I had this friend, and we served together for a youth weekend spiritual retreat. She had a phobia of feet: not like ewe gross, but like frozen, nauseous, can’t move kind of aversion. This youth weekend normally culminated with a point where the retreat leaders would wash the feet of the youth. I must admit, that even I, with no marked phobia, had an aversion to washing the stinky, sweaty feet of teenagers. But somewhere deep inside herself, my friend found the strength, and she powered through the washing of some sixty teenager’s feet. It was truly remarkable. I never asked where she found the strength, but I imagine that only through the power of prayer and perhaps crying herself to sleep that night.
In this evening’s gospel text Jesus will insist on washing the feet of the disciples. I can’t image that the sandal wearing people of an arid climate would have pristine pedicured toes and soft supple skin. Yet, as the laughter and the soft sounds of dinner died down following the meal, Jesus took off his outer robe and placed a towel around himself. You can imagine the discomfort in the room. As much as foot washing is uncomfortable for us, when Jesus picks up the towel of a slave and kneels before his followers, they revolt. Peter comes unhinged:
NO WAY! This is not the way it works. You will not wash my feet…nope, not gonna do it. This is the job of the invisible nameless people, not yours Lord. Let someone more fitting take care of the demeaning task of washing feet.
We can easily imagine the conversation about who is the greatest among them inverted and them trying to figure out who is the least because the least is the one who should perform this task. Is it Matthew…maybe John…Judas.
A few years ago I stepped into a local coffee shop to grab a cup of coffee to go. Looking at the barista, I knew he looked familiar. I kept trying to place him. Where had I seen him, was it church, school, I know I know him. Then as I approached the counter to order my coffee, The lightbulb went off. I recognized him. I had worked with him shortly after college in my first job in software development. At this point I looked down averting eye contact, I didn’t want to know what had brought him from the relatively lucrative software industry to working as coffee shop barista. I was suddenly embarrassing for him and wanted to hide. I prefer those people who are serving me to remain anonymous. I don’t want to feel ingratiated toward them. I want them to be the invisible ones. I need my barista to be faceless without any personal regard to the specifics of their story.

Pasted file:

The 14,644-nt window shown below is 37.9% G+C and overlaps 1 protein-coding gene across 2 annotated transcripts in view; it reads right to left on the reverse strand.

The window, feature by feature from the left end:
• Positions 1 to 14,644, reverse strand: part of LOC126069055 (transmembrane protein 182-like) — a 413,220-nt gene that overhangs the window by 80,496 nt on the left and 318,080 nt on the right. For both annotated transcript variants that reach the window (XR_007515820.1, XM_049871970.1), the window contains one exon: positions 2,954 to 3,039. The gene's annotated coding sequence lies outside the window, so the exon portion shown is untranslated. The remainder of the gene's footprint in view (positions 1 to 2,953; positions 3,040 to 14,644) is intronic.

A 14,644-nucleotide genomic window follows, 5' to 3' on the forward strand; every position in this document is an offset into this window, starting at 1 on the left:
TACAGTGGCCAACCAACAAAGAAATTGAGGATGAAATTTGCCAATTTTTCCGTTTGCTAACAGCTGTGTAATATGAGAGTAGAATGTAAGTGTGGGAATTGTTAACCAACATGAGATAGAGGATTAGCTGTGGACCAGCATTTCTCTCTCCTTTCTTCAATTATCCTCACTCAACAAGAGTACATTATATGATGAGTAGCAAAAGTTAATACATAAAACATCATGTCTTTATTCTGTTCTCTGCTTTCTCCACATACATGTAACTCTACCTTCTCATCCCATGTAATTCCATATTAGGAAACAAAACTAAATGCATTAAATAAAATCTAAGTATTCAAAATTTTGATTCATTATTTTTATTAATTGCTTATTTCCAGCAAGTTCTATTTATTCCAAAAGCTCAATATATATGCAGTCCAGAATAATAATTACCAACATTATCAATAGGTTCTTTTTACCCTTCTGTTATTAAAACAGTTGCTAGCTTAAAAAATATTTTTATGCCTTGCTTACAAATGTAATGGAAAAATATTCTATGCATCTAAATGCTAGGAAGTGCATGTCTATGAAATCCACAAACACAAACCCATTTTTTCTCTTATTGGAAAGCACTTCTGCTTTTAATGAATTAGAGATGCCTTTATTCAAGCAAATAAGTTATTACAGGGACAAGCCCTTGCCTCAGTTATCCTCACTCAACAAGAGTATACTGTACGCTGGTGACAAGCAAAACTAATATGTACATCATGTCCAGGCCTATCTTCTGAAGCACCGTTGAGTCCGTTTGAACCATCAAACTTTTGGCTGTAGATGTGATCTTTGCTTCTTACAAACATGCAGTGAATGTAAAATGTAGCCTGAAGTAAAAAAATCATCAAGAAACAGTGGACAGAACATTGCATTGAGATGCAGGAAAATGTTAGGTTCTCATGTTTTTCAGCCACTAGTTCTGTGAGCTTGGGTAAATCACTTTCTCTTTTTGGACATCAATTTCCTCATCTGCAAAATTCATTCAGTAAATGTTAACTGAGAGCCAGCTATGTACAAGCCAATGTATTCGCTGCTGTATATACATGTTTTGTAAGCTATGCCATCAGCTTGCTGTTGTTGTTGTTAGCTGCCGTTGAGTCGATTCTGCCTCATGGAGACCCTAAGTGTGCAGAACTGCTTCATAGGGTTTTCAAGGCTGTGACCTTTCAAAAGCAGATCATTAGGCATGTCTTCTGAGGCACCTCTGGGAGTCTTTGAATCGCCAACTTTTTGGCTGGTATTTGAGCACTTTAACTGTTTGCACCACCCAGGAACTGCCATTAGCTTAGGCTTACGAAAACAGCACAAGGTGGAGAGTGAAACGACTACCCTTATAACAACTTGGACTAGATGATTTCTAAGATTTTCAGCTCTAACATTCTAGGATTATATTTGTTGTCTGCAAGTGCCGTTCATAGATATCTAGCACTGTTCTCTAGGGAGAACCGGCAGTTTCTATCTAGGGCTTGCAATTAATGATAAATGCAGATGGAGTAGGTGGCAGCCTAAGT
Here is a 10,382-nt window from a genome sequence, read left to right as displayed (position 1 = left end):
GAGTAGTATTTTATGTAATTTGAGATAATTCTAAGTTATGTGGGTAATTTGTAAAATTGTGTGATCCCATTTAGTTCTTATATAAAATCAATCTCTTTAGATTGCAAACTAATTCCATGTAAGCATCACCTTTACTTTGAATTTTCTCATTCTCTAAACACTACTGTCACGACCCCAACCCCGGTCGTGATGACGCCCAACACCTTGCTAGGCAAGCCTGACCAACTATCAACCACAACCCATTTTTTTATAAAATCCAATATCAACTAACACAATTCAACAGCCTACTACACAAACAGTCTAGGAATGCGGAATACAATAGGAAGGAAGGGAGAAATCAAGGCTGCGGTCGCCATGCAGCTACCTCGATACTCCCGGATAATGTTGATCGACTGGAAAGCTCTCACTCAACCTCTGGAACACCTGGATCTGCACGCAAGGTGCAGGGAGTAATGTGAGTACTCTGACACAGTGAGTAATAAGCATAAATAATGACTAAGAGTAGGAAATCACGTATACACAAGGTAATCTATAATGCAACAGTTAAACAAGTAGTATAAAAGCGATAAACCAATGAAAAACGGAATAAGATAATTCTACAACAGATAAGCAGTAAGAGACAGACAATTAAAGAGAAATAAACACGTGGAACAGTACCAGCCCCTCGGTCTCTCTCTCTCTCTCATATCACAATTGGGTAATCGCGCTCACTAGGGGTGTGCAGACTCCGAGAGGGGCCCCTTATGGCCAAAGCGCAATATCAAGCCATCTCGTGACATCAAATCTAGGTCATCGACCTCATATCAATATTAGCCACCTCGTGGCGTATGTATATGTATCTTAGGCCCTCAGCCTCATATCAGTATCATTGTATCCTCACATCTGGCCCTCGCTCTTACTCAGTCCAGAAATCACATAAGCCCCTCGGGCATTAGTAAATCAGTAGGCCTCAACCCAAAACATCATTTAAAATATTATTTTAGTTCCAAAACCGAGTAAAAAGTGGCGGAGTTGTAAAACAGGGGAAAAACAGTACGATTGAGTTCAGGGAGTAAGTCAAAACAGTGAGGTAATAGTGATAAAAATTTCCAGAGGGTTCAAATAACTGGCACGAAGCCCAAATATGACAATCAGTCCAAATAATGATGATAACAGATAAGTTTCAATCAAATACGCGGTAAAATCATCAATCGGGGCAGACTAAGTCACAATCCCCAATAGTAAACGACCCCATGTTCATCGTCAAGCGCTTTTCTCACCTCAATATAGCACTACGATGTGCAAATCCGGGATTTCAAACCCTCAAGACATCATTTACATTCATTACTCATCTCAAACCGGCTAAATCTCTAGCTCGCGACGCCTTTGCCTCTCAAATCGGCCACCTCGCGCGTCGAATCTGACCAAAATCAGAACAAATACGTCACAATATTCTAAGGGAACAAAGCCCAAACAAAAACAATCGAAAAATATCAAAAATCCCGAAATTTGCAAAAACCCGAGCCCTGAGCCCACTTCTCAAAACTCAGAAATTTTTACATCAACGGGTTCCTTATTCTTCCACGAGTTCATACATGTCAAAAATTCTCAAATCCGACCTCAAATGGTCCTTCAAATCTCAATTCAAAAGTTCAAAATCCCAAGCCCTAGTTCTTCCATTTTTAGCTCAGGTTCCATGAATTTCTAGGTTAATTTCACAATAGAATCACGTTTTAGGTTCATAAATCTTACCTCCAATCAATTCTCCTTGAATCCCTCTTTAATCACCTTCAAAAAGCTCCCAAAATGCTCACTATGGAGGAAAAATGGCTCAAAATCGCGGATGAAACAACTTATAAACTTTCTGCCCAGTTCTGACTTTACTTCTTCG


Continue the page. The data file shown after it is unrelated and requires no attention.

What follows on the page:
Perhaps you’ve been in a circumstance in which you came across an old acquaintance who maybe came upon hard times and took a demeaning job. And perhaps they had to serve you. It is a moment when the nameless are suddenly given name, when the social mores are exposed, that we avert our eyes, embarrassed for them, trying to reestablish the anonymity, “maybe the didn’t see me, oh i hope they didn’t remember me.” Or perhaps it was you who took that job and became the nameless one. There are countless people who work in the shadows of our lives, tellers, clerks, cleaning people, lawn services, ditch diggers, framers, drywallers, plumbers, electricians…
In this regard, there is something entirely subversive about Maundy Thursday. The truth is, we all have invisible people in our lives, whom we cross paths with daily. A delicate but persistent balance is placed upon our social context. We work, live, move, have our being in a world that simply insists, that needs, some people to remain invisible, unknown, unnamed. The powers count on this. The powers need this. The powers require this, and everything is enforced by our own deeply flawed and insatiable desires for more.
Perhaps in Jesus’ actions of stripping off his robe and taking on the servant’s towel, we might see again John’s Gospel prologue of a God who becomes fully human so that we might know love, that light might shine in the overwhelming darkness. We might see also the cross, the ultimate sacrificial act reflecting in the wash basin at the disciple’s feet. And I suspect we shouldn’t let it go unnoticed that both Peter who will deny Jesus and Judas who will betray him are washed right along with the rest. Jesus takes the lowly place, the invisible place, in order to undo the powers and desires of the human heart. Undoing that which makes it necessary for people to be invisible. That instead of lack of power and position driving who does what, who is entitled and who isn’t; we are driven deep genuine love that makes one a servant to all. Notice that Jesus does not ask, “what have you learned?” He asks, “what have I done?” In his actions, Jesus creates a new kind of community, a new kind people who will turn the world upside down, not with weapons and force, but by taking on a new commandment, to serve one another.
So here, as we take up the towel of Jesus and wash one another’s feet, we might be reminded of the undoing of power and position. As we wash the dirt from our neighbor’s toes, we might begin to comprehend the deeply sacrificial love that God will show on the cross. That in our revulsion to the task, we might learn something about the humility of Christ.
So I invite you into this act of self-sacrifice…of letting go of the embarrassment…of who should and shouldn’t do this…of giving yourself over to another pattern of life, a pattern of love for one another.